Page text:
been written about in local newspapers and visited by television crews.
Stories have appeared on local supper hour news, interviews have been on
radio stations and articles have been written in the Winnipeg Sun
and Winnipeg Free Press. A French radio station from Winnipeg even
sent a reporter out to do a story. Crocus Grove was accepted by both the
public and the media.
Crocus Grove's family-oriented atmosphere and affordable rates attracted
many families, and the shouts and laughter of children enjoying the pool
or children's play area could be heard echoing throughout the campground
on sunny summer days.
The laid back atmosphere was interspersed with a wide range of social
activities: pot luck suppers, camp fire sing-alongs, nude Olympics, the
annual chili cook off, games nights, cribbage tournaments, wine and cheese,
an annual Irish party, theme dances, wiener and corn roasts and of course,
volleyball. Volleyball has remained a passion with the membership. Trophies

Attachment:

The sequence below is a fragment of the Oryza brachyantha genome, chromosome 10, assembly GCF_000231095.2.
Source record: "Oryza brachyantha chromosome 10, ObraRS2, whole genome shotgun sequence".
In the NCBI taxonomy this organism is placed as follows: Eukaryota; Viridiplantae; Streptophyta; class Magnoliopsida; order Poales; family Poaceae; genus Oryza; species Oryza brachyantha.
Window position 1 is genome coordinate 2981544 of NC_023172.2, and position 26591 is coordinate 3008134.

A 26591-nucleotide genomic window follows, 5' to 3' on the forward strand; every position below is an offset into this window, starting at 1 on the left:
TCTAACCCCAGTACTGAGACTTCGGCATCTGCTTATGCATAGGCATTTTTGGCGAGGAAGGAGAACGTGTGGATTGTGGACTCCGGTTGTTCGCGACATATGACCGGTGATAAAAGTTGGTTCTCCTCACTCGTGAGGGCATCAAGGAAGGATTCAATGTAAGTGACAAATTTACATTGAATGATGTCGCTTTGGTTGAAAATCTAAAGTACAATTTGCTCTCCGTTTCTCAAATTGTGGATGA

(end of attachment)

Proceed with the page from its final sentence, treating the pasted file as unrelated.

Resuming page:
have been won for volleyball tournaments at AANR
and WCANR (now AANR Western
Canadian Region) conventions and are displayed in the clubhouse.
Other sports that have become part of life at Crocus Grove include badminton,
mini golf, croquet, horseshoes, and shuffleboard. There's also table tennis
and a recent addition, Bocce ball. Ladder golf was introduced a few years
ago by Harry and is slowly gaining attention.
The long, cold Manitoba winters don't prevent members from getting together.
In recent years a bowling night, a roast beef dinner evening and a February
breakfast have been planned and were very well attended. Volleyball at
a local community center has been added. Unfortunately, all events are
textile but they enable people to stay connected until spring.